America's Health Insurance Plans, the private health insurer's industry group, which commissioned a study that claimed that private insurers would have to health care to jack up prices and families would pay through the nose for health care if the reform bill passed didn't change the deal. It actually strengthened it. A few days after the industry's blatant blackmail, White House Chief of Staff Rahm Emanuel again reiterated that a public option was not "the defining piece of health care." This was a wink and nod to the industry that the White House would keep its part of the bargain no matter the trickery, skullduggery, or lies from the industry.
The fall guy for the play acting has been Senate Finance Committee Chairman Max Baucus. He's been hectored, cat called, finger pointed, and raked over the coals for supposedly single-handedly torpedoing the public option. Baucus just took his cue from the White House. When the deal was cut, he had the green light to craft a reform bill that is firmly within the parameters of the industry guidelines the White House rubber stamped months earlier. There can be no deviation from that. As agreed, the public option was nowhere to be found in his plan. It was never a part of the round-the-clock negotiations the key players on the finance committee engaged in to nail down the fine points of the bill.Only the most hopelessly naÃ¯ve can be surprised by the White House and Capitol Hill play acting. Obama desperately needs to knock down a win on health care reform, no matter how much of an industry giveaway it is. He's heard the loud grumbles from progressives and liberal Democrats that he is way too quick to make nice with the GOP on comprehensive heath care reform. His soft shoe of the public option is their single biggest point of displeasure with him.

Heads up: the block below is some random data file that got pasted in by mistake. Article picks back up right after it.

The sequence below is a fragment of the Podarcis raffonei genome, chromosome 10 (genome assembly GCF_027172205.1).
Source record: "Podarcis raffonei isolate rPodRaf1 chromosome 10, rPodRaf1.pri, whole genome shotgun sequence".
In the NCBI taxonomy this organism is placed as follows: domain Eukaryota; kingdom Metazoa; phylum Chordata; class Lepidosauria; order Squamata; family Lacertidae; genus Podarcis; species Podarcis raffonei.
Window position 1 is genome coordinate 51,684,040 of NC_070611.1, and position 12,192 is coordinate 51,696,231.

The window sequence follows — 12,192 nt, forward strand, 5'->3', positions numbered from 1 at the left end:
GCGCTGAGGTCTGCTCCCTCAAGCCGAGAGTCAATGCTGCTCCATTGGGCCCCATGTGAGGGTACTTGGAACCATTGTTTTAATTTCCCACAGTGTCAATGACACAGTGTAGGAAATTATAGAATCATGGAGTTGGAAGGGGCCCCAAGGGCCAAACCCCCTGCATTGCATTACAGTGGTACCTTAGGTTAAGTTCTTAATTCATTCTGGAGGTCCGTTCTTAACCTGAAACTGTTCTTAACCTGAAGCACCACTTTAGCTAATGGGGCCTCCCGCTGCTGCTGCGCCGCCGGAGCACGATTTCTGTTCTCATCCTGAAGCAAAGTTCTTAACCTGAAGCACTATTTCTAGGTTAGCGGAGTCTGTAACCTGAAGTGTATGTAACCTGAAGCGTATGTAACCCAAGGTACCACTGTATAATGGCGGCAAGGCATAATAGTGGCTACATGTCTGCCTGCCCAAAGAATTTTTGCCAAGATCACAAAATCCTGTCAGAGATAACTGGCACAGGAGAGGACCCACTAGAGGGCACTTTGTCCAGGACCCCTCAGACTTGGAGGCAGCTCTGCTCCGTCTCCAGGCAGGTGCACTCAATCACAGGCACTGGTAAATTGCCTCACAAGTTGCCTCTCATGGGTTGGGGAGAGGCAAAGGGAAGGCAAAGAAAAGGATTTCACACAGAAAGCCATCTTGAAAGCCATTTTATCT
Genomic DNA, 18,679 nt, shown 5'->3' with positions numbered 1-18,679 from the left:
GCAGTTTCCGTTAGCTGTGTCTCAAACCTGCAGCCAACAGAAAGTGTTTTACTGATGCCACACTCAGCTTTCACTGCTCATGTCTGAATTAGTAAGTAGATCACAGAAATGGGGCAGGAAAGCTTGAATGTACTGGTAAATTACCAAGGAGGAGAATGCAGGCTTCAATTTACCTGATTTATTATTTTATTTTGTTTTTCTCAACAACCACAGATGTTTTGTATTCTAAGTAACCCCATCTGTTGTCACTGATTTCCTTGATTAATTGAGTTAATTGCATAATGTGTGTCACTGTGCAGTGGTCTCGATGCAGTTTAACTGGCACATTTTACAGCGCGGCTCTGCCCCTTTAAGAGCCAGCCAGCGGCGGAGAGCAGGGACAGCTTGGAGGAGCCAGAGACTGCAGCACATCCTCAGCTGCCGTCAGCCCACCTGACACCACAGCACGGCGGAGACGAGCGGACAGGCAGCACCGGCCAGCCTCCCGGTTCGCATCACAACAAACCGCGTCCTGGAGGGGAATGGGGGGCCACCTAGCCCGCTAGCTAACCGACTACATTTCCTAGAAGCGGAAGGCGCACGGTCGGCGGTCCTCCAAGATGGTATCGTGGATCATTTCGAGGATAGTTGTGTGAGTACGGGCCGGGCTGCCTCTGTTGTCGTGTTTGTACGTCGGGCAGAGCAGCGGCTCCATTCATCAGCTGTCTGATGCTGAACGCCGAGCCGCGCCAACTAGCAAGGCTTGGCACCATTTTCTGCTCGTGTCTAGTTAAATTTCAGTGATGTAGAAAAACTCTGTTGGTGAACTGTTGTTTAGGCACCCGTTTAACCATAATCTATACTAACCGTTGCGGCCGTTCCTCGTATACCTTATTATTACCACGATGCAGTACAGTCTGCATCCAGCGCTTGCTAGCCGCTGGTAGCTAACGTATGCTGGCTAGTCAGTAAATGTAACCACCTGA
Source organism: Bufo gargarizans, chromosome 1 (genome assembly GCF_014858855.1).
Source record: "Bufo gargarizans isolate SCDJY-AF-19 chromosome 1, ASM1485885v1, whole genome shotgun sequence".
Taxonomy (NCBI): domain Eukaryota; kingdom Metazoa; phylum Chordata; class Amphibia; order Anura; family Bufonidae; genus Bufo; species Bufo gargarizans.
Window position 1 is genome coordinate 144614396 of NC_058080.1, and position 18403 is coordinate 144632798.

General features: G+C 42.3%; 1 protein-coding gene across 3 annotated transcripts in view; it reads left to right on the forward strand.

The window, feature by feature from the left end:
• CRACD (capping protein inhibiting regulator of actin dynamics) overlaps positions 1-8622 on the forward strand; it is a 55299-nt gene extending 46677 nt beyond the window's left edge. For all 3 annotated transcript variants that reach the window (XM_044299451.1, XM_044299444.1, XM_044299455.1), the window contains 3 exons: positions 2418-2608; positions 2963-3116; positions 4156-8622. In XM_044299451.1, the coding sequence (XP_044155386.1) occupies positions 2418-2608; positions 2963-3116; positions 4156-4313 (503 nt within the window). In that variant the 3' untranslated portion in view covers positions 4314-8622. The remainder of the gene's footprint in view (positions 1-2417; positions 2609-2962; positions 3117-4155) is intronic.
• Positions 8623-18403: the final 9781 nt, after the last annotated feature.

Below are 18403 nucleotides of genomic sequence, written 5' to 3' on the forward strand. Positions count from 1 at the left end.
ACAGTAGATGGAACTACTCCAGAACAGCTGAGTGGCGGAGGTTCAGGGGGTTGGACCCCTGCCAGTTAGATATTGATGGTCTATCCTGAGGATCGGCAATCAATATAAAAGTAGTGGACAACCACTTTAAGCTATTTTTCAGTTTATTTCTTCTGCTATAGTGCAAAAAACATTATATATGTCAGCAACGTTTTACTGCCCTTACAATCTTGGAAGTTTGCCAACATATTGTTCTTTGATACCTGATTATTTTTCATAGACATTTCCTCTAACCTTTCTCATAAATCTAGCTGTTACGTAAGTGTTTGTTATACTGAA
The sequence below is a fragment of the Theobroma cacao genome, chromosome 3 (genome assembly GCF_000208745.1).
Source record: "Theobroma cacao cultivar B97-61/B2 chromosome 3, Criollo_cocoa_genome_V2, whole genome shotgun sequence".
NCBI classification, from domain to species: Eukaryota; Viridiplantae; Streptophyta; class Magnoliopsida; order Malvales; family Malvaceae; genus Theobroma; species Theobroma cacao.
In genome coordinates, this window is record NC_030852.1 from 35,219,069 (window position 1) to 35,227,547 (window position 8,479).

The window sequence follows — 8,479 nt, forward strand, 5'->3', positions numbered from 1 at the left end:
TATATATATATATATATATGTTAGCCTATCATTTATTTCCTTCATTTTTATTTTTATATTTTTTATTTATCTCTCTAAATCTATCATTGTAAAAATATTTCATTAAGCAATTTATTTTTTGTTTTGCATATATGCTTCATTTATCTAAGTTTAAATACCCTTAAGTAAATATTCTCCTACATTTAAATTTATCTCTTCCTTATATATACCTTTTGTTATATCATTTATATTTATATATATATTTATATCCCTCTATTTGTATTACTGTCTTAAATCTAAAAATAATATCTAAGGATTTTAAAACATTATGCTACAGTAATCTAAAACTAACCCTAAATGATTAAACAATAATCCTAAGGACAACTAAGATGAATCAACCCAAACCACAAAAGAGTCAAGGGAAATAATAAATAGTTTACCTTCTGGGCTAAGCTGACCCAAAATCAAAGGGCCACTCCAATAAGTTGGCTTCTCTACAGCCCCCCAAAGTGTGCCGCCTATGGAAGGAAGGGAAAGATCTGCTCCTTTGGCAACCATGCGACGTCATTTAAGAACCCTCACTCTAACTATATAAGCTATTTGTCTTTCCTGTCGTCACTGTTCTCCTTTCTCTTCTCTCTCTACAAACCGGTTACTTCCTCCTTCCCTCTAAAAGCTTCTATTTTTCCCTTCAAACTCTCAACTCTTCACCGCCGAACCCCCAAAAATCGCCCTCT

Some progressives will scream sell-out and flip-flopper at him when he signs the final bill sans a public option.
It won't much matter. Their criticism will be buried in the avalanche of media publicity, a blitz of laudatory industry accolades, and congressional back patting when Obama signs the gutted final bill and declares it the greatest victory for health care reform since LBJ inked Medicare into law four decades ago.
The major provisions of the reform bill won't kick in for years down the line. In that time, memories will have long since faded as millions remain uninsured, private insurers continue to rake in their grotesque profits, and the promised cost savings from reform never materialize. A true public option was the obvious answer to this. But when the insurers, pharmaceuticals and the White House agreed to play act on it it was dead as a doornail.